Small Business Marketing 101: Does My Website Need SSL?
You’ve probably heard of SSL certificates.
You’ve certainly interacted with them during your various internet browsing journeys, even if you didn’t realize it. You may have even considered implementing one on your own website.
Anecdotally, you have heard that an SSL certificate makes your website “secure.” While that may be true in a sense, providing a simple way to package the idea for the sales team, it’s a bit misleading in what the SSL certificate’s role is in the security of your website.
Understanding how an SSL certificate is used, what it protects, and what benefits it provides can help you determine if implementing one is the right move for your website.
What Is an SSL Certificate?
A publicly accessible website is fundamental for your company to display basic information about your products and services. It allows you to interact with current or prospective customers.
Think of your website as a farmer’s market or bazaar, where your storefront is available for all passersby to check out and, if interested, purchase some of your fine products. In the physical world, the customer hands you cash or a credit card, and provide the customer your stellar product. Securing this exchange and detecting potential theft is fairly easy in this scenario; you keep your eye out for any suspicious characters or lurkers.
In the virtual world, however, protecting this transaction is a bit more complicated.
While much of the content on your website may be suitable for anyone to see, you want to protect any customer logins or purchases that happen on your website. You may even want to protect all your website’s conversations with visitors from prying eyes and ears. Your website needs to have a private conversation with a customer on the very public Internet, so how can you accomplish this? SSL certificates provide a method for this exact scenario!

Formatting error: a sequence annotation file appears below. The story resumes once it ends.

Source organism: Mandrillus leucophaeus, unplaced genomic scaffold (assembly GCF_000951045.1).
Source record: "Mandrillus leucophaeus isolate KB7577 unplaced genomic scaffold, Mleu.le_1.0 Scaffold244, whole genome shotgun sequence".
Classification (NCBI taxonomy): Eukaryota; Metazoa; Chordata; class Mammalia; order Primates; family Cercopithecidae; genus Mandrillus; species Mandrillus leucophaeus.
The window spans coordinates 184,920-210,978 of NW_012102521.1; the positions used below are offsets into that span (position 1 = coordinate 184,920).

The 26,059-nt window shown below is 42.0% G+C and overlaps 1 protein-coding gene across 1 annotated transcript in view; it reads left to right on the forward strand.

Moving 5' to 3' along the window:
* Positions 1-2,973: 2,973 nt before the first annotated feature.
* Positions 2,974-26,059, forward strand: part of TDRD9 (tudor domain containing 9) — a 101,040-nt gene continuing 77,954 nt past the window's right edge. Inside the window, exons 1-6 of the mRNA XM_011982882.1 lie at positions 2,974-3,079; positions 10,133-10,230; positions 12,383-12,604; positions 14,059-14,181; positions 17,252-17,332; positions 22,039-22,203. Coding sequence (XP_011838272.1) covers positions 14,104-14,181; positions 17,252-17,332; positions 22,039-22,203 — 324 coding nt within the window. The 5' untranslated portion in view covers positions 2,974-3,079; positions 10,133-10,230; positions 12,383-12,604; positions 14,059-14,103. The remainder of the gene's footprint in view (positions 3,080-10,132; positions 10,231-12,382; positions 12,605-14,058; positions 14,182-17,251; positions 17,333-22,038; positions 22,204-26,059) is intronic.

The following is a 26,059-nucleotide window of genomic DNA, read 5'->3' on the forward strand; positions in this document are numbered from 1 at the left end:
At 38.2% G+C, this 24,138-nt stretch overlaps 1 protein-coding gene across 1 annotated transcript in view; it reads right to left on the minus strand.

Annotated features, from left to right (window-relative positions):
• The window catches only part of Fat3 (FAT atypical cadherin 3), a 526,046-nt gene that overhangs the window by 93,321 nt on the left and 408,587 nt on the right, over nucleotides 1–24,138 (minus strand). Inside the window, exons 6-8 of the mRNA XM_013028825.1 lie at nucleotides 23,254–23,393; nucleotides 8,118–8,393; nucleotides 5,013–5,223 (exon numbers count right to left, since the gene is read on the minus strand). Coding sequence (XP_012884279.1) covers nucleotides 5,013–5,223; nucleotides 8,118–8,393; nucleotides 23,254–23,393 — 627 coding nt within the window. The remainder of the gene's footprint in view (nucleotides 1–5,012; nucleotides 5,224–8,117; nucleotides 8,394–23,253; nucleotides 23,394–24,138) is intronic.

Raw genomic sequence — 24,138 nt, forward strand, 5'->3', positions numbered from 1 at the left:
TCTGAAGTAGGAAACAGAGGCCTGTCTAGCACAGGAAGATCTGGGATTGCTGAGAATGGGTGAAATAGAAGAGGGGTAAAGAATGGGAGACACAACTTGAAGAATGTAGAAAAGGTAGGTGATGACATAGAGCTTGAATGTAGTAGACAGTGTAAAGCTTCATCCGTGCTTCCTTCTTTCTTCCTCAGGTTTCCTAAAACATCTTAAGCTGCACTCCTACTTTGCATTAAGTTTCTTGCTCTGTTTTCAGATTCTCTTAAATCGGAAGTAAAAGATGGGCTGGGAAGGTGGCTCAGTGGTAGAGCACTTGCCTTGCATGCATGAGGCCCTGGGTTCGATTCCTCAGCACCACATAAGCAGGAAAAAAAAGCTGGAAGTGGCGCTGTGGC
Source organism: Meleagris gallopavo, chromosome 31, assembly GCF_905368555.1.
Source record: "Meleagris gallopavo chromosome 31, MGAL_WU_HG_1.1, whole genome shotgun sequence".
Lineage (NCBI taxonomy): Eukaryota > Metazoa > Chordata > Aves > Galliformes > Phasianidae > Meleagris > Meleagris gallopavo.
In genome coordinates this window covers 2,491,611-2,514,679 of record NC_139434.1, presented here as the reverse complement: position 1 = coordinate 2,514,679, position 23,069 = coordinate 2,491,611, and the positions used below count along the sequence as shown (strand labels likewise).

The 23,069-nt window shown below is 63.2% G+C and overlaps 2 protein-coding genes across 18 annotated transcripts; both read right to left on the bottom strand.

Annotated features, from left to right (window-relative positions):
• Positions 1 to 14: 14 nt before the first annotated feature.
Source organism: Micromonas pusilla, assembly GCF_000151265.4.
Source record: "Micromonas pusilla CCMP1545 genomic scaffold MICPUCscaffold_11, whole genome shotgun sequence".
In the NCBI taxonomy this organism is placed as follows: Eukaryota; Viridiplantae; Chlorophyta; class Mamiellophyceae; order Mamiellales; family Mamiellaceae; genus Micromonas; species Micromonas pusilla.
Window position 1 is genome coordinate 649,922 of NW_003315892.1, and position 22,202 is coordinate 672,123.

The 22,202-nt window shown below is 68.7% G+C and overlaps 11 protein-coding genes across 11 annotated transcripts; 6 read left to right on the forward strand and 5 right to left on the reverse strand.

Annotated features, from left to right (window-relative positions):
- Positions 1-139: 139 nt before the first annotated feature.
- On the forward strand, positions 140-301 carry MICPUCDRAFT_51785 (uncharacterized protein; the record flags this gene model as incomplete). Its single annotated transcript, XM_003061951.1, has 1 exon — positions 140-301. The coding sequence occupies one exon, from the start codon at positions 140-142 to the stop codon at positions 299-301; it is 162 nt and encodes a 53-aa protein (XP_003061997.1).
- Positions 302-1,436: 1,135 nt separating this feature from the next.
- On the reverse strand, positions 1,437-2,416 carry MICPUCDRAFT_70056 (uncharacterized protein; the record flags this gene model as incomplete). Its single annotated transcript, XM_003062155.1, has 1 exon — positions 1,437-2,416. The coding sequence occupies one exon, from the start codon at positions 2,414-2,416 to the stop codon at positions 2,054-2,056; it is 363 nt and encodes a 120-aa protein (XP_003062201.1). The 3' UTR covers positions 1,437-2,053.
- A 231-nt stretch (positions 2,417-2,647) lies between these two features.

SSL (now formally known as TLS) has been around for decades, and it is most commonly used to secure HTTP traffic (web traffic). SSL is used to encrypt the conversation your website has with your customer so that no one can understand it. Using the market analogy from above, this is the equivalent of speaking in a language only the customer and you know – other people may be able to hear you, they just don’t know what you’re saying.
How Do SSL Certificates Work?
Technical jargon warning! Feel free to skip this paragraph if you find techy details boring or tedious, but read on for a high-level description of how SSL/TLS certificates behave to encrypt the conversation, allowing for secure communications between your website and your customer’s browser:
Asymmetric encryption is used, meaning two separate keys are generated by the server – one public, one private – to allow the client to encrypt their message to the server with the public key. The server decrypts the message with the private key. Extremely high-level math is used to generate these key pairs so the private key cannot be easily derived from the public key, and only the private key (held by the server) can decrypt a message encrypted by the public key (provided by the server to anyone who wants it). Once the conversation starts and is secure, symmetric encryption takes place for speed benefits, but the asymmetric method allows for public conversations to turn private without the impractical need of sharing secrets ahead of time.